banks would not advance money on the security, and
the Board resolved to apply for an Act of Parliament.

" To the very last the bankers were in doubt as to their security on
the dues for so great and hazardous an undertaking ; and the bill
included an authority to borrow 25,000 from the Exchequer. I
attended this bill through Parliament. Mr Rennie and myself were
examined; but the only plans and information otherwise before the
Committee were those already noticed, which I had laid before the
Board in 1800.

" The Lighthouse Act having obtained the royal assent, I began
to feel a new responsibility. The erection of a lighthouse on a rock
about twelve miles from land, and so low in the water that the
foundation- course must be at least on a level with the lowest tide, was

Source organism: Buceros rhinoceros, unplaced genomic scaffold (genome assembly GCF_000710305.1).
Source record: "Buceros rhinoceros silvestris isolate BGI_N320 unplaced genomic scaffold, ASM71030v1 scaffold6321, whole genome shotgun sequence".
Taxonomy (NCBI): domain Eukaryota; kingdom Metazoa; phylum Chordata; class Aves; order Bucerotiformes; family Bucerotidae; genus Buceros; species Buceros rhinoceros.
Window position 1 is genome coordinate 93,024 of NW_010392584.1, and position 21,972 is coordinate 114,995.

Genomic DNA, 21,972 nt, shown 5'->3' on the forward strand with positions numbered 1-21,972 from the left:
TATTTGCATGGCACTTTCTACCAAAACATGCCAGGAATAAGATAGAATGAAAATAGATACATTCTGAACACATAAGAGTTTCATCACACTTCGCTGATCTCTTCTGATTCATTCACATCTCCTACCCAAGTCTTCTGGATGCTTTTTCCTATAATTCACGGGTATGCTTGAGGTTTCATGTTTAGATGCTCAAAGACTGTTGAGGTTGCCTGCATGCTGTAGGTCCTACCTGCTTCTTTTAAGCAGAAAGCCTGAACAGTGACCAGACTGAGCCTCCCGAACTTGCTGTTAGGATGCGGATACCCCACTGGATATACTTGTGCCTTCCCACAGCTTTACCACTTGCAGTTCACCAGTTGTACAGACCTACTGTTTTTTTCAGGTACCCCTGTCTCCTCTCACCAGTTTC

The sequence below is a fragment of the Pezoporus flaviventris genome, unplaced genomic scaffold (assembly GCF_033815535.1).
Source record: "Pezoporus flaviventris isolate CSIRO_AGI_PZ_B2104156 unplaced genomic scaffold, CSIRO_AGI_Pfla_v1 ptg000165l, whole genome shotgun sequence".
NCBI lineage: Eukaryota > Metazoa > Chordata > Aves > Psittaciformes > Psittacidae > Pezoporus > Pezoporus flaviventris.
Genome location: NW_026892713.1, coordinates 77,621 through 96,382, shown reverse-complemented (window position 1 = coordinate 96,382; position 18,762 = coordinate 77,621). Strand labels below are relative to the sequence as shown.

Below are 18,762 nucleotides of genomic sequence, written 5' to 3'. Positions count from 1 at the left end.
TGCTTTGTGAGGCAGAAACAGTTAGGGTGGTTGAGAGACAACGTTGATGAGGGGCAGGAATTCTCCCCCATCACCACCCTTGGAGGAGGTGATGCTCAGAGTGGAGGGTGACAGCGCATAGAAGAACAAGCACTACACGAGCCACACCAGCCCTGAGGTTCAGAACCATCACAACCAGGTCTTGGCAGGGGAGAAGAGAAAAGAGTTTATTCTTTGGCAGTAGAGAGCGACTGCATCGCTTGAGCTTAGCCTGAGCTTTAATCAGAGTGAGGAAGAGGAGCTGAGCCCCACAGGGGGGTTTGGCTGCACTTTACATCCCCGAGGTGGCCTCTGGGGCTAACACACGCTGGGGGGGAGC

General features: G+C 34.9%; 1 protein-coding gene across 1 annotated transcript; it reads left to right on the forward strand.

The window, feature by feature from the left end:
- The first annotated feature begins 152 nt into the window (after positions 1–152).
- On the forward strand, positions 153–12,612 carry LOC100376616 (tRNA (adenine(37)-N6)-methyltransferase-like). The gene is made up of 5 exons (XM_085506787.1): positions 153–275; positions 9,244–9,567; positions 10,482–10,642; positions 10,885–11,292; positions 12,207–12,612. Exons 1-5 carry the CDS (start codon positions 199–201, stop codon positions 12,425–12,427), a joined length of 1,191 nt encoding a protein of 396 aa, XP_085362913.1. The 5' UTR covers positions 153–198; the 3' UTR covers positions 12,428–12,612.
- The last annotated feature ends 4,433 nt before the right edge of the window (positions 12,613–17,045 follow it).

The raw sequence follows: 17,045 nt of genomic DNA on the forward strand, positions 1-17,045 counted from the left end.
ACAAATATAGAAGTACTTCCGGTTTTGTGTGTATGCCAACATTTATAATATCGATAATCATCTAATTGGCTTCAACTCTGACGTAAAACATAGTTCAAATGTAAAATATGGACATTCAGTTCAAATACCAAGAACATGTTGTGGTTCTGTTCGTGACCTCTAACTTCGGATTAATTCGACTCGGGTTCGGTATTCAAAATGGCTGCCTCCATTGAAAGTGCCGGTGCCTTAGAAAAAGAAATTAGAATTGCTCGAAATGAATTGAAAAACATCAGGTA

an enterprise so full of uncertainty and hazard, that it could not fail
to press on my mind. I felt regret that I had not had the opportunity
of a greater range of practice to fit me for such an undertaking. But

* The actual cost of the tower was 41,000.


I was fortified by an expression of my friend Mr Clerk, in one of our
conversations upon its difficulties. ' This work,' said he, ' is unique,
and can be little forwarded by experience of ordinary masonic opera-
tions. In this case, Smeaton's Narrative must be the text-book, and
energy and perseverance the pratique' "

Mr Rennie, also, who had been appointed to advise
with my father in case of emergency, was not behind
in administering comfort, and wrote to him, during
the progress of the work, in the following cheer-
ing terms : " Poor old fellow " (alluding to the name of